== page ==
The role and importance of procedures for assessing whether ‘cross-border behaviour’ has occurred is highlighted in the KNAW report ‘Social security in Dutch science’. This is an omission because the option to appeal is an important and necessary tool. At the same time, that possibility can be a new source of insecurity.
In addition to the legal framework (which of course also applies to the university), the university formulates more specific behavioral standards in the form of codes of conduct. Cross-border behavior is only when boundaries are crossed that are designated as such by a code of conduct. It is of course part of academic freedom that one can criticize this code of conduct – and this can be done in a very violent way. However, one can expect that the development of the code of conduct will in principle take place in line with the legal framework and areas of responsibility within the university. And it is a central principle of social security that people can only be ‘judged’ by established norms of behavior that define the boundaries between acceptable and transgressive behaviour.
Code of conduct
A code of conduct does not express itself abstractly about ‘social insecurity’, so that everyone can interpret for themselves what makes them feel insecure. A code, on the other hand, prohibits certain types of actions, such as intimidation, discrimination, bullying and abuse of power, which can be assumed to result in social insecurity. Only such actions count as “transgressive conduct”.
If one finds it acceptable to complain about ‘insecurity’ in general or only on the basis of one’s own sense of insecurity, without such specified types of actions, then the possibility of complaining itself becomes a source of social insecurity. Because anyone can use complaints about insecurity as an instrument to bully others, something that the code of conduct strongly forbids. Only exceeding established behavioral norms constitutes transgressive behaviour.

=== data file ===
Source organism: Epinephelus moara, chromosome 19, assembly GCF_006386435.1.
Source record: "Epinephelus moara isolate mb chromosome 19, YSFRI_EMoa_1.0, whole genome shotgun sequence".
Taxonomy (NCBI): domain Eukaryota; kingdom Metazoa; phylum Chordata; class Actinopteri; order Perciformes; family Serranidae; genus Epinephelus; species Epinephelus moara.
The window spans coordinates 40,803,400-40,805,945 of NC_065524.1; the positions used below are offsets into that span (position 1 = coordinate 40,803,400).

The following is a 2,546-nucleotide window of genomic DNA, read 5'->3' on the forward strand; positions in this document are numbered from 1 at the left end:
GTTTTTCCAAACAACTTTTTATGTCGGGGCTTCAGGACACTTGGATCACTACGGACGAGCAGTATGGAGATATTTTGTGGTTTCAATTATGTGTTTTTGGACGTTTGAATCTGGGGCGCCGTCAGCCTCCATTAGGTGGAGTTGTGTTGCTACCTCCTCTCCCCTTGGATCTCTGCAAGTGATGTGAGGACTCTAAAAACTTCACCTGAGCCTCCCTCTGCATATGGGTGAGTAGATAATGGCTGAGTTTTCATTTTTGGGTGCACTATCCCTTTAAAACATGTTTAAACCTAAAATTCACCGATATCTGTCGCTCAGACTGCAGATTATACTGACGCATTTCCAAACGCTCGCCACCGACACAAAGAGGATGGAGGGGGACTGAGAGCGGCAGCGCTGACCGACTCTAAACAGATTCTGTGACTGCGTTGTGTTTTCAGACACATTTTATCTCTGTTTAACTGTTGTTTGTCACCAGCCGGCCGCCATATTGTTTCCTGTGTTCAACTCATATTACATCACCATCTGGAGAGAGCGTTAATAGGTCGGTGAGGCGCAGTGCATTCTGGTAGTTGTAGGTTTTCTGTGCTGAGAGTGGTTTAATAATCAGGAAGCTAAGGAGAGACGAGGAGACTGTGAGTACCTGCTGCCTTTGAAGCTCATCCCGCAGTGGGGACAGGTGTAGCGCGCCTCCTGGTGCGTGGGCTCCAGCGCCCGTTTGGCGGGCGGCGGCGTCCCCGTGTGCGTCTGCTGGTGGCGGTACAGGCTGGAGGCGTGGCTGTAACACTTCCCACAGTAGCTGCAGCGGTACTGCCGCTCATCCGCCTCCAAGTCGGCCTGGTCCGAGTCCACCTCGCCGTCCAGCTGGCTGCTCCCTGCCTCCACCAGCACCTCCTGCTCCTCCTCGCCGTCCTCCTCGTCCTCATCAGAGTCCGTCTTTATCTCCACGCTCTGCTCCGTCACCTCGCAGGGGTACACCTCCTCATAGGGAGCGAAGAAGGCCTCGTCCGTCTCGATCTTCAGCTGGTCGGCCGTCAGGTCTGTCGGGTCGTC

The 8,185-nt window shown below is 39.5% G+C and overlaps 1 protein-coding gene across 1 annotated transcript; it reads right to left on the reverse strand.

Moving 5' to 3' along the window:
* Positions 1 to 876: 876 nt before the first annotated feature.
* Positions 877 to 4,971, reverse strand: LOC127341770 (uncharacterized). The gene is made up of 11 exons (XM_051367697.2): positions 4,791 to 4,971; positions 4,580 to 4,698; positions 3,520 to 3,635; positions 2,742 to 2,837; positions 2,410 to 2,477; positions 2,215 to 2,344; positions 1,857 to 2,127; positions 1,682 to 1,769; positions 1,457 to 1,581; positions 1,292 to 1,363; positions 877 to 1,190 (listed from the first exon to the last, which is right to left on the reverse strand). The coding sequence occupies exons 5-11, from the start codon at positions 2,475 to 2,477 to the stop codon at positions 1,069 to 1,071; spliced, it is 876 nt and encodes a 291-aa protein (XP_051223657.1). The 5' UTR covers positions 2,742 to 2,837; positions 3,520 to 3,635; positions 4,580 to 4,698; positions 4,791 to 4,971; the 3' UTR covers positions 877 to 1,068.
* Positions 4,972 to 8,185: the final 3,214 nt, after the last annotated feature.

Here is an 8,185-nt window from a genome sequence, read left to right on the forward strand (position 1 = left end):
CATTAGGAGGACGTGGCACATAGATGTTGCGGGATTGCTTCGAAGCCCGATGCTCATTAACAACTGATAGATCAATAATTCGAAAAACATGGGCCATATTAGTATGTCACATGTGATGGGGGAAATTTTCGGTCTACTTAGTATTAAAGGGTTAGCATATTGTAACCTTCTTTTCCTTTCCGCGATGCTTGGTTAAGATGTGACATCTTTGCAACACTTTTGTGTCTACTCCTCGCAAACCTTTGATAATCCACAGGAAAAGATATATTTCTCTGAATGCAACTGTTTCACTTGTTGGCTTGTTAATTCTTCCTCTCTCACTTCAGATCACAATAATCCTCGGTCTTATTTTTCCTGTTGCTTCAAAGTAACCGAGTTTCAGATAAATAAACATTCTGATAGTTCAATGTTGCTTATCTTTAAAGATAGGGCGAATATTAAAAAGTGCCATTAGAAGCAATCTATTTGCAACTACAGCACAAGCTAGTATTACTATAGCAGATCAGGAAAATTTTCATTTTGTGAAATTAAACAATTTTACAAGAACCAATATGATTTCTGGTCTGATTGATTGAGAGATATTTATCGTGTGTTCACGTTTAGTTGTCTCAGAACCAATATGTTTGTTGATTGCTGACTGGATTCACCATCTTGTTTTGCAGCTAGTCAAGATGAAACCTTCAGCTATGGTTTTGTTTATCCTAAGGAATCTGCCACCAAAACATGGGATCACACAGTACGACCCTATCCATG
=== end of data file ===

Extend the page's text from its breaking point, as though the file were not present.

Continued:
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How should complaints be handled? To begin with, there is a need for a delimitation of what type of complaints may be dealt with by a university at all. It may only be a university procedure in cases where the accusations are not criminally relevant. When it concerns physical violence or threats, bribery, rape or any form of intimacy without consent, the university must not investigate such a complaint itself, but must report it to the police.
The discussion about sexual abuse within the Catholic Church was primarily about the question of whether a church may investigate this on its own initiative and the answer is very clear: no, it is never allowed in principle.
The fact that it is not possible to know in advance which party is right or what is going on requires an impartial handling of complaints. It is of central importance that the assessment of the complaints takes place independently of any consideration of the university’s reputation.
Reputational concerns can lead to the university protecting an employee or, conversely, taking a strict approach
Reputational concerns may lead to the university wanting to hold a hand over an employee’s head, or to show its determination by acting sternly. All of this provides good reasons to always move on to external and independent research. It should be standard.
Because it is possible for the executive board (CvB), the management of a university, to make a decision based on reputational considerations, there must be the possibility of appeal and independent review of the decision within a constitutional procedure by a body outside the university itself.
There is currently no such option. You can think of a nationally functioning committee analogous to the appeals committee in matters of scientific integrity (LOWI), you can think of a specific disciplinary court, but in the case of serious accusations, a real judge would also be desirable.
The existence of a reliable grievance procedure is also important because academics, such as a PhD student, need to be able to trust that their complaint of abuse or harassment will be investigated without the university wanting to hold the accused out of harm’s way. A researcher or teacher must be able to trust that he or she will be held accountable only for his or her own wrongdoings and that no sham trial will be conducted in the service of improving university culture.
The reliability of the procedure forms the basis for guaranteeing social security. As far as is known, research into the work of complaints committees in recent years does not provide sufficient reason to believe that this reliability currently exists. The system of handling complaints and handling accusations can therefore in itself be a source of insecurity.